I was raised as a young girl to be a good Methodist. Anger was not an acceptable emotion in my religion or in my family. Neither my father nor my mother expressed healthy anger. Instead, my mother grew resentful from over-giving and her resentment turned sour as passive aggressive pouting and stomping without clear communication. My father would suck it up, suck it up, suck it up, and then, unexpectedly and without warning, he would explode with harsh, terrifying rage. Neither of them were ever violent with us, but nobody ever modeled or tolerated healthy anger. When I expressed appropriate anger as a child, anger that should have protected me, it got shut down. I vividly remember having access to deep rage when I was tiny, but anger did not work to keep me emotionally or physically safe as a toddler, so by the time I was 4 years old, my anger mechanisms had been effectively disabled. I had been successfully domesticated, silenced into submission and ready to be conditioned into a docile, people-pleasing, compliant good Christian girl who would be ripe for tolerating dehumanizing behavior later in life.
Dearest Doctors, Nurses, Midwives, Therapists, Chiropractors, Naturopaths, Energy Healers, Acupuncturists, Caregivers, and Coaches,
I know how much you care. I know you are an empath who feels the suffering in others and devotes your life to alleviating it. I know you feel the pain of others as an ache in your own heart, and as a light worker, you long to bring love, comfort, and peace into the hurting hearts and bodies of those you serve. I know you feel called to do this the way priests are called to the priesthood, as a spiritual calling and a Divine mission. I know you are grateful for the impact you have on those in need. I know it fulfills a deep longing to feel like you’re the hands of the Divine, serving love as only you can. I know you need to be needed, and it gives your life purpose. I am so grateful for your service. Thank you for how much you give.
We all know medicine is in crisis, and so are those of us who serve the sick and injured. Astronomical numbers of health care providers, especially physicians, suffer from abusive medical training, neglect of self care, unmet physical and emotional needs, compassion fatigue, burnout, chronic illness, addiction, depression, anxiety, broken relationships, loneliness, and PTSD from the traumas we experience without proper emotional and spiritual integration.
At the beginning of 2018, I was seriously considering entering a monastic phase of life. After three divorces and five years of messy relationships, I’ve become weary of the energetic exhaustion I associate with romantic relationship. Having ended my last romance in September, just before my mother died, I felt so heartbroken that I had a strong protector part making a very valid, rational case about why I should just accept the invitation of celibacy as the next phase of my spiritual journey. I was aware that it was likely that this impulse was coming not so much from my devotion to monastic life but from the trauma of repetitive heartbreak, a distrust of my own discernment, and a feeling of hopelessness. I also had a part that was making an equally good case for how the greatest growth edge of my spiritual journey lies in exploring my sexuality and radical emotional intimacy with a deep, spiritually mature partner who has experience with sexuality as a spiritual practice. I do not consider myself sexually experienced. Although I’ve had plenty of sex in my life, I’ve never really had a partner who was simultaneously safe enough and curious enough and spiritually mature enough and powerful enough to hold the kind of sexual and spiritual energy that can arise in the right partnership. I’ve tasted that intensity with two different men, but neither of them was available to explore that kind of heart/soul/genital connection in any sustained, reliable, deeply intimate way.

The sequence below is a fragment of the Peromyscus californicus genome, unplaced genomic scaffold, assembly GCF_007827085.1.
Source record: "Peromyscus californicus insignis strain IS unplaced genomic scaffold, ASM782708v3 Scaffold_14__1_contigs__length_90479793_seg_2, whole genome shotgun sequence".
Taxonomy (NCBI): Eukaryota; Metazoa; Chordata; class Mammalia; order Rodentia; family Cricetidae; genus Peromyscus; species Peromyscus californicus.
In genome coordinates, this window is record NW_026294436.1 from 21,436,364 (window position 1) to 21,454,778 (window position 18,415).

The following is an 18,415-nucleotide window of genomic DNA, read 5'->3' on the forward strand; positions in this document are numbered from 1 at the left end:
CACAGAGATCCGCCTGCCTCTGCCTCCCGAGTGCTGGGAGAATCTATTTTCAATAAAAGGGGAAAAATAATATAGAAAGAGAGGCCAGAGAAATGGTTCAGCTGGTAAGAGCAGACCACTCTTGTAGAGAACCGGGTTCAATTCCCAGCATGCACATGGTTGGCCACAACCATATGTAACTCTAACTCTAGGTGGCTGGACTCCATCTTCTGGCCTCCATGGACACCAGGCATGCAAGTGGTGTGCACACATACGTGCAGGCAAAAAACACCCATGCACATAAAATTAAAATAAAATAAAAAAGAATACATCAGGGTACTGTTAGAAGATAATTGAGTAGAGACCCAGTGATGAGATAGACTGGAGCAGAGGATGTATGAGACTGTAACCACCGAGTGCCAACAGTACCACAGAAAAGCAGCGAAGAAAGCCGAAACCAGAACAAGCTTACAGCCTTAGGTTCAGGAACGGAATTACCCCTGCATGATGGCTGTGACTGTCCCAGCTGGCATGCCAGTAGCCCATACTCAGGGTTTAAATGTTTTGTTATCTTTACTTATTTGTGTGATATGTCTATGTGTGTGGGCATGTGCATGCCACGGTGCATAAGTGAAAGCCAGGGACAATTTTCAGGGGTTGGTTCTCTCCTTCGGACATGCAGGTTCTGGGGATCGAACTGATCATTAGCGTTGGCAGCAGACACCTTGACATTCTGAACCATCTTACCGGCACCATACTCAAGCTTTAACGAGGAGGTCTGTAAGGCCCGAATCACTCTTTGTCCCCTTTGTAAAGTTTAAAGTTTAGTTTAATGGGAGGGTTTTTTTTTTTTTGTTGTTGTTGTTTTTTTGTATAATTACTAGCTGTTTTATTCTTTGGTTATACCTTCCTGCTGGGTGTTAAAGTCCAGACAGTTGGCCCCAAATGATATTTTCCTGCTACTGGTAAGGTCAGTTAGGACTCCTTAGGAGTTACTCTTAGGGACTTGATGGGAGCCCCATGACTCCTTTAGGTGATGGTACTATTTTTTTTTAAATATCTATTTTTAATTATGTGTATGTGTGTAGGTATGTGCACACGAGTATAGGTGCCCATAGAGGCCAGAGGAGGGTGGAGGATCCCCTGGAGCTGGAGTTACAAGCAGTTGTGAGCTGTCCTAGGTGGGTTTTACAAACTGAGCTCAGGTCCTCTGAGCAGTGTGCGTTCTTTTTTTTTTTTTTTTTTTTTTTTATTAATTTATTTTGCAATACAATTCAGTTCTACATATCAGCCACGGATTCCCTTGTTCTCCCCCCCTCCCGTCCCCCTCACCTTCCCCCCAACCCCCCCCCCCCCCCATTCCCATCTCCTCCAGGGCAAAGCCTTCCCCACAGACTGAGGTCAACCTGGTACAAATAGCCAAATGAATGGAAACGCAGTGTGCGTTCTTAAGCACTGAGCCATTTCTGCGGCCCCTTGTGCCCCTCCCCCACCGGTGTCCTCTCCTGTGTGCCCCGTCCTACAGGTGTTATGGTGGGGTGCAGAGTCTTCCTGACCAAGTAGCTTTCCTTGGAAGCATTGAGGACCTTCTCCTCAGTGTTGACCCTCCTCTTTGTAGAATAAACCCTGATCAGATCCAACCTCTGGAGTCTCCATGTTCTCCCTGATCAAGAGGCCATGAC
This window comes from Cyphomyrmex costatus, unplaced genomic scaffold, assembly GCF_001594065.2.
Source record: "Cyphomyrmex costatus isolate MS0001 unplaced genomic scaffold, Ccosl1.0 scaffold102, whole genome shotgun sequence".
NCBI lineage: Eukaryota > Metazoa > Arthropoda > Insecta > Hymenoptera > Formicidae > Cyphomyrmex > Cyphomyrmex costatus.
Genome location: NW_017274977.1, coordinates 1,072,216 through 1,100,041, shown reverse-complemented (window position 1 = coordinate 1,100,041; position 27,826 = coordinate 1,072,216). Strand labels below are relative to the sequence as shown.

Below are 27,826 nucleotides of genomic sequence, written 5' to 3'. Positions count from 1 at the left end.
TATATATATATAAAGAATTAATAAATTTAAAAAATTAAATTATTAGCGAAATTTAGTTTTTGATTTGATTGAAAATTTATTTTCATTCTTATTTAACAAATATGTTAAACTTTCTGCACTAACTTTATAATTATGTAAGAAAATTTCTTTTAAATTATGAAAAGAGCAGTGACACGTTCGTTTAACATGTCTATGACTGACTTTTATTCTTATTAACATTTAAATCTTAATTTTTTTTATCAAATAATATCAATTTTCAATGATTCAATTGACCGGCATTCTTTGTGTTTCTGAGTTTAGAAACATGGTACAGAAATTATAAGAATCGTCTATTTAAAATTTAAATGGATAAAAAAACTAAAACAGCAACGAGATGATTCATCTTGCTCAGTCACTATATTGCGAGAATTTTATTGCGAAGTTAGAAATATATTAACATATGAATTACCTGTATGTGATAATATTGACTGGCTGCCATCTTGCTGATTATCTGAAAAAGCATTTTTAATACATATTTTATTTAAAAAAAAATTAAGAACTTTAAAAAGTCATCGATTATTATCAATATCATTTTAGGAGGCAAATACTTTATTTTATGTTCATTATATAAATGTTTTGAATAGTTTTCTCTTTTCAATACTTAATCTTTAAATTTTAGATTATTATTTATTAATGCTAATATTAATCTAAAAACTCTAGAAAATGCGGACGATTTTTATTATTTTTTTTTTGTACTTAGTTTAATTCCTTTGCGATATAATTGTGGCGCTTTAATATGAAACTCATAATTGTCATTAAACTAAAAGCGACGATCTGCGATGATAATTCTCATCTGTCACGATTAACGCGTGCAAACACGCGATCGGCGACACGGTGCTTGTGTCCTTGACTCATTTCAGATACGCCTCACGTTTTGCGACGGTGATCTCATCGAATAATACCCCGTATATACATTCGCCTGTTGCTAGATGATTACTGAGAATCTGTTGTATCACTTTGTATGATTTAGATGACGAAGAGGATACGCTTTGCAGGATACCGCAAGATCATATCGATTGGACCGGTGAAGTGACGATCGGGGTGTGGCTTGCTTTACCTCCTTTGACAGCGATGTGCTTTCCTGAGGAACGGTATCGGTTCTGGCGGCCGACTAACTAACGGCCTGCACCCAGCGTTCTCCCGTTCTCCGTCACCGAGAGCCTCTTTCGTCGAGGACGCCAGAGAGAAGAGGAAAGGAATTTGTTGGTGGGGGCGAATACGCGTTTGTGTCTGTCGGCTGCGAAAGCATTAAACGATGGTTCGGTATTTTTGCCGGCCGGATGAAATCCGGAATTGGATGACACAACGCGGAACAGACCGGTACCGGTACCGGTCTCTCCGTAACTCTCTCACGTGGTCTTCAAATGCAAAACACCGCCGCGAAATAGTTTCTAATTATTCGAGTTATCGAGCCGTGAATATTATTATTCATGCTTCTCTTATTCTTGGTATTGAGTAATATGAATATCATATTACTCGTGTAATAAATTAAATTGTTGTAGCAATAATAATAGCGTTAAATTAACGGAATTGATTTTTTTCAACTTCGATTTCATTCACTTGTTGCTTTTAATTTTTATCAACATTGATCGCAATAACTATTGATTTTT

For some reason, I am someone who attracts people who need to tell their most painful, gut-wrenching stories, who need to have their story lovingly heard and witnessed and honored without shaming or judging or fixing. People tell me stories that break my heart, stories that move me to tears, stories that evoke compassion and fill me with outrage, the ones that elicit an impassioned upwelling in my heart to make the world a safer place for tender, sensitive, deeply-feeling souls. I hear stories that wreck me about doctors who unwittingly abuse their power and harm the very people they’re here to serve. I hear people’s #MeToo stories about bosses who harassed or raped them and then threatened to fire them if they didn’t stay silent. I hear stories about police and lawyers who not only failed to protect an innocent person who had been violated; they abused or even wrongfully killed someone in that vulnerable state. I hear stories of priests who abuse their power and molest young children in the name of God. I hear countless stories of people whose parents and siblings molested them, violating the ultimate trust any child should be able to have for safety in one’s own family. I hear stories of people who have been traumatized by gurus and spiritual teachers and self-help authors who abuse their power and commit the most atrocious crimes against Love in the name of “I’m just helping you get rid of your ego.” I hear stories of people who are getting the crap beat out of them from spouses who say, “I love you.” [Lest you ever question this, THIS is not love. Don’t ever believe an abuser who gaslights you with “I love you” right after abusing you. This kind of psychological manipulation is as abusive and confusing as the emotional or physical violence. Love does not abuse power like this.]